Last week, central Washington’s Kim Schrier and California’s Ami Brea, introduced the Fire Ready National Act.  The legislation introduced by the two Democrats will allow NOAA to be more involved in the detection and response of wildfires.

Washington’s Maria Cantwell has introduced companion legislation in the Senate.

“We are seeing increasingly catastrophic wildfires in the West and we need to ensure we have more resources at our disposal to confront them. The earlier the detection of wildfire, the more quickly our firefighters can respond,” Schrier said. “NOAA has many systems on the ground and with satellite technology that will enhance systems already in place for detecting extreme weather and wildfires. This is commonsense legislation that will provide more tools and expertise to aid in fighting wildfires. We have no time to waste.”

“In California, we’ve seen firsthand the devastation that wildfires cause to our lives and livelihoods. As climate change is causing wildfires to become more frequent and more severe, we must take proactive measures to keep our communities protected and safe. I’m proud to introduce the Fire Ready Nation Act alongside Representative  Schrier to improve federal coordination and collaboration on wildfire prevention and response efforts, develop and test new technologies to combat fire hazards, and strengthen our ability to forecast weather conditions that cause and spread wildfires,” Bera said.

NOAA’s weather infrastructure (ground, air, and satellite-based observation systems) provides weather and climate data that is integral to Federal and non-Federal partners wildfire preparation and response efforts. NOAA’s fire weather products include short-term warnings and long-term predictions of future fire hazards.

This bill would:

  • Formally authorize NOAA engagement in federal wildfire response activities and science and technologies that forecast weather conditions that cause and spread wildfires
  • Establish data management and sharing standards for all NOAA data
  • Create a fire weather testbed to develop, test, and operationalize new technologies to address fire hazards
  • Coordinate ground-based data collection systems across multiple Federal agencies to improve and enhance fire weather data collection and sharing
  • Require NOAA to conduct post fire weather surveys and assessments to identify gaps and recommendations to improve future forecasts

"As wildfires continue to endanger communities across the United States, especially in the West, NOAA must have the capacity and authority to prevent, forecast, and fight dangerous wildfires. The Fire Ready Nation Act of 2022 is a significant step forward by providing critical research support for improving our understanding of wildfire behavior, especially in the critical wildland-urban interface. Additionally, it will strengthen specialized computer models to support the operational needs of firefighting agencies…NCAR's expertise can directly support the forecasting capabilities at NOAA and the agency's wildfire risk reduction strategy. I applaud Representatives Schrier and Bera for introducing this legislation and taking an interagency approach to addressing a complex problem that touches the lives of so many Americans," said University Corporation for Atmospheric Research President Antonio Busalacchi.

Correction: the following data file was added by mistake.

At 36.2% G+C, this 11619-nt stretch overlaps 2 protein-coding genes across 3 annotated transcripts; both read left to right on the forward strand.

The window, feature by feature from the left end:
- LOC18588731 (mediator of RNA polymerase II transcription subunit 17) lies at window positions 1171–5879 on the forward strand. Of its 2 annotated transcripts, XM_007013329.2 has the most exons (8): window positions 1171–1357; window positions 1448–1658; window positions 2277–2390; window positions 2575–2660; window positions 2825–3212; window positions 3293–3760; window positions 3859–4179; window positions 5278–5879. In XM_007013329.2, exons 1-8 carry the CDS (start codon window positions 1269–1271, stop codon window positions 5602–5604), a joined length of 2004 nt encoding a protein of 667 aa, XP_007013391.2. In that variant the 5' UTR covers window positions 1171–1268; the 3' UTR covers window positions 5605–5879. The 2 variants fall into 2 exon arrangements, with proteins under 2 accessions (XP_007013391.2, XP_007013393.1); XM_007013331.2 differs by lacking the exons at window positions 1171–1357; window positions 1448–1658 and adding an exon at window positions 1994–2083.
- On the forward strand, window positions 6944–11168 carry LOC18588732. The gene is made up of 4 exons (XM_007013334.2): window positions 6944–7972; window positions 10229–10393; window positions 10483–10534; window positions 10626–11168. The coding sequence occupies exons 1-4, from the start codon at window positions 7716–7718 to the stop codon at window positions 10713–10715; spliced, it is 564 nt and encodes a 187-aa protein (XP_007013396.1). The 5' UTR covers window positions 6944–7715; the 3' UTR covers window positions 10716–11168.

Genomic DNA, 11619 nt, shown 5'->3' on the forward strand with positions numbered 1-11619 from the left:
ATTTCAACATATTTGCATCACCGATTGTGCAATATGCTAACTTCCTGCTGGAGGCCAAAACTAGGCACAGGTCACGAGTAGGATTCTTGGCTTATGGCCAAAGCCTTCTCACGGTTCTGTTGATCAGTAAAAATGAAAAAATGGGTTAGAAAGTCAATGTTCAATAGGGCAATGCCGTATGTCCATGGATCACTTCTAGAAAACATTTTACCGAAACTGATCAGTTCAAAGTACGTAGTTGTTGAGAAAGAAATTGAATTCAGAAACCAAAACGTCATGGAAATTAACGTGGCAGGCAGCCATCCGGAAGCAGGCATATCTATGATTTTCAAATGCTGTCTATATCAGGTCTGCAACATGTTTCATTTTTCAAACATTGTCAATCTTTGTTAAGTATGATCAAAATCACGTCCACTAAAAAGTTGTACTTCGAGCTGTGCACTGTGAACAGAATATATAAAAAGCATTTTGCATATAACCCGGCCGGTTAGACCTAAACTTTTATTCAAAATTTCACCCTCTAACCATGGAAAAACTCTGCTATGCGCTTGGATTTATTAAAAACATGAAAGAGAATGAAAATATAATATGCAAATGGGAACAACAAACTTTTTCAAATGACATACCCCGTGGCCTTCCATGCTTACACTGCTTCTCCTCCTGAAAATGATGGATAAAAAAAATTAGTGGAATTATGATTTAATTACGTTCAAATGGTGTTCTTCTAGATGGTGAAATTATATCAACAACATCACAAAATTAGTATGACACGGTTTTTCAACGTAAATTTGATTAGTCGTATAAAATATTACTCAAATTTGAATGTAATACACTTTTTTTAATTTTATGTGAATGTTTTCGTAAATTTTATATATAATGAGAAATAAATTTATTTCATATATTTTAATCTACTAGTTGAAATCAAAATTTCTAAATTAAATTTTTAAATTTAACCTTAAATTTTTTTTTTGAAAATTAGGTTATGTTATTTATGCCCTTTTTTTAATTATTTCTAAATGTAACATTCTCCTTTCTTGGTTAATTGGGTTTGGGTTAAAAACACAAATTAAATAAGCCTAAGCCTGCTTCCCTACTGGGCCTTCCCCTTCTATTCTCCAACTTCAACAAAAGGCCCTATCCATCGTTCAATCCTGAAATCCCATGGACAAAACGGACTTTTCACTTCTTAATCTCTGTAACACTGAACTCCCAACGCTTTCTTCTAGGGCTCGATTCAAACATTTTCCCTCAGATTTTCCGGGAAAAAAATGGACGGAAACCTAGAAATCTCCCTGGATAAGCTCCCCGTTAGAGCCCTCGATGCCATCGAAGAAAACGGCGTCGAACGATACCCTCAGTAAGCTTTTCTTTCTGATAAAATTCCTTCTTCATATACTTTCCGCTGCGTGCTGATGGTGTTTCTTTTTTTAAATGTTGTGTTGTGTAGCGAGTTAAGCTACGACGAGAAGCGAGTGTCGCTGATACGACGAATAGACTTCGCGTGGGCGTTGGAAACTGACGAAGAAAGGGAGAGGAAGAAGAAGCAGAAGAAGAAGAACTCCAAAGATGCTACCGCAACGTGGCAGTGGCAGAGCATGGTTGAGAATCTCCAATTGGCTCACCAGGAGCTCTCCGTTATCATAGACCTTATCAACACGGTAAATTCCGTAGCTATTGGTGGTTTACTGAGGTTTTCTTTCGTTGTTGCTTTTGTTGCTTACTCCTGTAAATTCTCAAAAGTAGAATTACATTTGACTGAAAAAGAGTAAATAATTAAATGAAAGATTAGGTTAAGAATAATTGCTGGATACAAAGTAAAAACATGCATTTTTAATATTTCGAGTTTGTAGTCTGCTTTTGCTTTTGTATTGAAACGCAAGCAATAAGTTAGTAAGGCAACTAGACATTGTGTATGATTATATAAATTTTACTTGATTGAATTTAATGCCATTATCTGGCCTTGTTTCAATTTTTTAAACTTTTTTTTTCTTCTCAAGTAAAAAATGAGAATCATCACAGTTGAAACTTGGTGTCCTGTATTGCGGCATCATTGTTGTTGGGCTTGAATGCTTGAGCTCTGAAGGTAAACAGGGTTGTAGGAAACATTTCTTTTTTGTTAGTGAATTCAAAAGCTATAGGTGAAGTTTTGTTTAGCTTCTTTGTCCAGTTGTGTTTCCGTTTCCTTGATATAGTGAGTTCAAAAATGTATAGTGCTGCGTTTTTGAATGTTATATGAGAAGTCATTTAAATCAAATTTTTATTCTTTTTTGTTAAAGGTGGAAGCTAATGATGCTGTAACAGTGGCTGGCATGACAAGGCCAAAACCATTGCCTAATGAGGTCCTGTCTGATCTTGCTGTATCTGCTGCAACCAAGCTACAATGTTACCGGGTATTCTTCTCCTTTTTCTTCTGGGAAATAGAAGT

“The Fire Ready Nation Act should prove an important game changer in understanding and predicting wildland fire behavior,” added John Werner, President of the National Weather Service Employees Organization.

“Developing better smoke and air quality modeling will be critical as fire seasons persist longer allowing the health impacts to become increasingly troublesome on the overall population. The acquisition of high-powered computing to support fire weather services will provide more accurate forecast modeling for Incident Meteorologists, especially those working in complex terrain in the Western US. Waiving the current pay restrictions on IMETs will allow them to provide their expert meteorological services for more of the year rather than needlessly being sent back to their home office to avoid the artificial pay cap restrictions. Not only does this benefit the program since it lets more experienced IMETs stay in the field longer, it also benefits their home Weather Forecast Office since this allows them to work more shifts covering severe weather during the remainder of the year,” said Jon Fox, Incident Meteorologist from the Spokane Forecast Office and Western Regional Chair of the National Weather Service Employees Organization.

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